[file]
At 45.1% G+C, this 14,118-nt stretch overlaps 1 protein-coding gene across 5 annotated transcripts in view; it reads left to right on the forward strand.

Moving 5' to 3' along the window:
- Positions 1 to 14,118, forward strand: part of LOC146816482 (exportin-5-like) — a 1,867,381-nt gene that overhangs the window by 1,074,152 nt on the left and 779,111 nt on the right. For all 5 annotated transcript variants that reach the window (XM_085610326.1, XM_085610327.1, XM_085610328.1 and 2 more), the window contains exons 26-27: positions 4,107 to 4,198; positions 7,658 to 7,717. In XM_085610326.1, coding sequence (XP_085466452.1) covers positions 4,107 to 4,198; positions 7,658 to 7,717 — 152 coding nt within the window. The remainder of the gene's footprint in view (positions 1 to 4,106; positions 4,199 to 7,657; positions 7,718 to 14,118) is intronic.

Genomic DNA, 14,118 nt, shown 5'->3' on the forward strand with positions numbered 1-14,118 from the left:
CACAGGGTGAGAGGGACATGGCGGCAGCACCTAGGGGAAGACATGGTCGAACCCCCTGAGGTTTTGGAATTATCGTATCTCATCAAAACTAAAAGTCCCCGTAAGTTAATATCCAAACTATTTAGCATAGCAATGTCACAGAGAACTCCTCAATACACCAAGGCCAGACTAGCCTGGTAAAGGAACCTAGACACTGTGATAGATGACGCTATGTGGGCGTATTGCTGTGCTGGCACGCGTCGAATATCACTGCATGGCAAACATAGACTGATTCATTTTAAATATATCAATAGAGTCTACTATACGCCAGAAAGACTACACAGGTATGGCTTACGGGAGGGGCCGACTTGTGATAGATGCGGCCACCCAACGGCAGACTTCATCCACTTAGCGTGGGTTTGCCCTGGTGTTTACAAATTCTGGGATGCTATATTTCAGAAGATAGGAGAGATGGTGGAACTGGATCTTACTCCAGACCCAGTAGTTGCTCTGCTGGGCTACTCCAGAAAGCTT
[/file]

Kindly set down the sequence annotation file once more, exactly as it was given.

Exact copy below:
At 45.1% G+C, this 14,118-nt stretch overlaps 1 protein-coding gene across 5 annotated transcripts in view; it reads left to right on the forward strand.

Moving 5' to 3' along the window:
- Positions 1 to 14,118, forward strand: part of LOC146816482 (exportin-5-like) — a 1,867,381-nt gene that overhangs the window by 1,074,152 nt on the left and 779,111 nt on the right. For all 5 annotated transcript variants that reach the window (XM_085610326.1, XM_085610327.1, XM_085610328.1 and 2 more), the window contains exons 26-27: positions 4,107 to 4,198; positions 7,658 to 7,717. In XM_085610326.1, coding sequence (XP_085466452.1) covers positions 4,107 to 4,198; positions 7,658 to 7,717 — 152 coding nt within the window. The remainder of the gene's footprint in view (positions 1 to 4,106; positions 4,199 to 7,657; positions 7,718 to 14,118) is intronic.

Genomic DNA, 14,118 nt, shown 5'->3' on the forward strand with positions numbered 1-14,118 from the left:
CACAGGGTGAGAGGGACATGGCGGCAGCACCTAGGGGAAGACATGGTCGAACCCCCTGAGGTTTTGGAATTATCGTATCTCATCAAAACTAAAAGTCCCCGTAAGTTAATATCCAAACTATTTAGCATAGCAATGTCACAGAGAACTCCTCAATACACCAAGGCCAGACTAGCCTGGTAAAGGAACCTAGACACTGTGATAGATGACGCTATGTGGGCGTATTGCTGTGCTGGCACGCGTCGAATATCACTGCATGGCAAACATAGACTGATTCATTTTAAATATATCAATAGAGTCTACTATACGCCAGAAAGACTACACAGGTATGGCTTACGGGAGGGGCCGACTTGTGATAGATGCGGCCACCCAACGGCAGACTTCATCCACTTAGCGTGGGTTTGCCCTGGTGTTTACAAATTCTGGGATGCTATATTTCAGAAGATAGGAGAGATGGTGGAACTGGATCTTACTCCAGACCCAGTAGTTGCTCTGCTGGGCTACTCCAGAAAGCTT